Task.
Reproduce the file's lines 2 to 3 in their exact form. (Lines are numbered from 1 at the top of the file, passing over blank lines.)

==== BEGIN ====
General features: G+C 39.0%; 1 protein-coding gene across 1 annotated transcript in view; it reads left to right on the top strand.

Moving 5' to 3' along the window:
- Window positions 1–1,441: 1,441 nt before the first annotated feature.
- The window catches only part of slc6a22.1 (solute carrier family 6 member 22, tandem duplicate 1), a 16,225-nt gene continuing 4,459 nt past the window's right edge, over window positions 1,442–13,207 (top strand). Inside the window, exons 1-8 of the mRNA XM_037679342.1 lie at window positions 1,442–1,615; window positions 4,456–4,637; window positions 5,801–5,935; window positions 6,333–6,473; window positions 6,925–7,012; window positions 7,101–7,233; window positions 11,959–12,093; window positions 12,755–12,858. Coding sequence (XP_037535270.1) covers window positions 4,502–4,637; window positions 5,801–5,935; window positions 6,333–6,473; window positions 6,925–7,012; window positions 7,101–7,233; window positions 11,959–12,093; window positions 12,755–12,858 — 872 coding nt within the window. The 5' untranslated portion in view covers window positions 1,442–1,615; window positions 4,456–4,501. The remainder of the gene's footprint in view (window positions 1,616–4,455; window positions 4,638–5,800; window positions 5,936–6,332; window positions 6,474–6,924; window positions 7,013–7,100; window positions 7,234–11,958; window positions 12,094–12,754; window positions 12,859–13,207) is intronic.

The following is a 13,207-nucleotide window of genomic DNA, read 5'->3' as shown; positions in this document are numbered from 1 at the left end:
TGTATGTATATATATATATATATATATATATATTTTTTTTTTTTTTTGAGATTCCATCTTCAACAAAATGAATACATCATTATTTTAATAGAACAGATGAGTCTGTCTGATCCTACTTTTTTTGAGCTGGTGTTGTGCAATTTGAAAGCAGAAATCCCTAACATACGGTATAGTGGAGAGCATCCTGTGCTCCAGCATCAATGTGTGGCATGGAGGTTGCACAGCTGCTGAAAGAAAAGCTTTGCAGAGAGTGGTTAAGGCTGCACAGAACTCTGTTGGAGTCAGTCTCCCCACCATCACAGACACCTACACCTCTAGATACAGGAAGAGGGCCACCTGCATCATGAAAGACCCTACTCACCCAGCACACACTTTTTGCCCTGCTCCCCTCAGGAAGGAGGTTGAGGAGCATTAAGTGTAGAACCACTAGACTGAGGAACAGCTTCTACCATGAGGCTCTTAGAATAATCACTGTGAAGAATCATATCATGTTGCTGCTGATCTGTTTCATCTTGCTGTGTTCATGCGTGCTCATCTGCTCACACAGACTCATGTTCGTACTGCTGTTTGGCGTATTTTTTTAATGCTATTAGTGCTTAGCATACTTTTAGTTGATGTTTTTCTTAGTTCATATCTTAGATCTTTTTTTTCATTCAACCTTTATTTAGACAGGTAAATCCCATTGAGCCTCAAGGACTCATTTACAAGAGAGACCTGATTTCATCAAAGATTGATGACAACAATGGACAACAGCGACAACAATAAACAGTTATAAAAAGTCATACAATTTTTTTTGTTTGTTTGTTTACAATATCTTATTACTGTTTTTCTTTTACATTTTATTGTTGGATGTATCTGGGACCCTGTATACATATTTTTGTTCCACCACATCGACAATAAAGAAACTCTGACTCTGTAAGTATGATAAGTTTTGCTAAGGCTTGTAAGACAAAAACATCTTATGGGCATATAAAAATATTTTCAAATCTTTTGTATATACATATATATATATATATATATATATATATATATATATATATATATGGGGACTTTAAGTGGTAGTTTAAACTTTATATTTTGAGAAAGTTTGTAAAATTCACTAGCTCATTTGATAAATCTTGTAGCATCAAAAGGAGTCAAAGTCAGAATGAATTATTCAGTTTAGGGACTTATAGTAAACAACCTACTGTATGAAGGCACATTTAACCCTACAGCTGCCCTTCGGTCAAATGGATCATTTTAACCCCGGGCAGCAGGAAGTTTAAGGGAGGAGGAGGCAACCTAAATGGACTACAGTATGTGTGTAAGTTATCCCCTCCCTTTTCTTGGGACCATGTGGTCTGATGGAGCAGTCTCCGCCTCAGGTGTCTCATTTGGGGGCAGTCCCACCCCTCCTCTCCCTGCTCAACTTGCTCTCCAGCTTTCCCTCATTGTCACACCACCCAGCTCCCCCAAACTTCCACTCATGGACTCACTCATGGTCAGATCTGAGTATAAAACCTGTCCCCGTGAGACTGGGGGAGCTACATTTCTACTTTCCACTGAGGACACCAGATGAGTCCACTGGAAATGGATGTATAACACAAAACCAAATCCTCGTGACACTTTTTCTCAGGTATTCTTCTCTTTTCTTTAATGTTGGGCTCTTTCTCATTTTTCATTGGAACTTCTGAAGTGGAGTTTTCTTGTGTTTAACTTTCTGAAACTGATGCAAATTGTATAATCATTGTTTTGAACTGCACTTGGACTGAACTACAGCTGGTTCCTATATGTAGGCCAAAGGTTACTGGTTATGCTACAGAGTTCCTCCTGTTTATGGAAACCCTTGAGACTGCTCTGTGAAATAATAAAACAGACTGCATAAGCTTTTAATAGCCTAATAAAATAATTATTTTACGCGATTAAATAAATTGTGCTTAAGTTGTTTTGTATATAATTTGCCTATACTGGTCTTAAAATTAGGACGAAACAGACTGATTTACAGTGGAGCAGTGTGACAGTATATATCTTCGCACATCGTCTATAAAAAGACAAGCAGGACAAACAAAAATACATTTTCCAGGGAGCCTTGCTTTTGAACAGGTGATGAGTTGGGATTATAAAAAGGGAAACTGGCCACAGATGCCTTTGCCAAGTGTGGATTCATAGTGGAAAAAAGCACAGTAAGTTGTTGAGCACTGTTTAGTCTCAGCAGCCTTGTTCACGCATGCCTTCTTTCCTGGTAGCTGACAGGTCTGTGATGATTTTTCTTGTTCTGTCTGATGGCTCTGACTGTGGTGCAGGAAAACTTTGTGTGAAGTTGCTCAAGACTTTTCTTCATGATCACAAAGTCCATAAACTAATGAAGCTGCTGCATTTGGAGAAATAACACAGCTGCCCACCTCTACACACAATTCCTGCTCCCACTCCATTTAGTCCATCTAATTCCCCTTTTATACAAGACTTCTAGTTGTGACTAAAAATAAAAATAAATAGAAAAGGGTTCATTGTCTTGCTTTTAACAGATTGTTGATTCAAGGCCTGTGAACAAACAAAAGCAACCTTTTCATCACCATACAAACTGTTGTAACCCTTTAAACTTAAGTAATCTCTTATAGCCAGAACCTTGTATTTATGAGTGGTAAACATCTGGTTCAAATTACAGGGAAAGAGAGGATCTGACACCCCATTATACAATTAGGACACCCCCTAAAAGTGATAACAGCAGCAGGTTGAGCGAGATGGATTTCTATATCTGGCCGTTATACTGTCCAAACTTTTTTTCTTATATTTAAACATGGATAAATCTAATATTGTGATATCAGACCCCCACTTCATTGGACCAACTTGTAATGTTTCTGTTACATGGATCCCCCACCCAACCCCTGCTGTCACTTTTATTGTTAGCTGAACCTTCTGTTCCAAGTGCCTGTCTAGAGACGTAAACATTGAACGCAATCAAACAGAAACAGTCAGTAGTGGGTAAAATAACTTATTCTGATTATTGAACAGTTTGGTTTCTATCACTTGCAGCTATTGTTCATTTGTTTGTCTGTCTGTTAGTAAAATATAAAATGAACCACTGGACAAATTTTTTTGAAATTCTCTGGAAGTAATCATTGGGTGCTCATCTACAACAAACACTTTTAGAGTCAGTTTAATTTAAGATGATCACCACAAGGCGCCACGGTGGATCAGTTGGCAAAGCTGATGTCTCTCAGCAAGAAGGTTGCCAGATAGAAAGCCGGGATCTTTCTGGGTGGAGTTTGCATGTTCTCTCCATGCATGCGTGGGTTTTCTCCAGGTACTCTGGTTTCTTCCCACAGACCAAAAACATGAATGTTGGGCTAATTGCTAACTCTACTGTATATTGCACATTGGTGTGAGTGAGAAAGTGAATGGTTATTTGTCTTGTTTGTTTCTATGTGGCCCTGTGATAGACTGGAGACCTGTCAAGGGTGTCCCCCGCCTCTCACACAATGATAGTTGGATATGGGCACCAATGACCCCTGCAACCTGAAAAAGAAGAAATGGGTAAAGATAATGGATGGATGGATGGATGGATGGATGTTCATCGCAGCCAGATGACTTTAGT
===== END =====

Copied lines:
Moving 5' to 3' along the window:
- Window positions 1–1,441: 1,441 nt before the first annotated feature.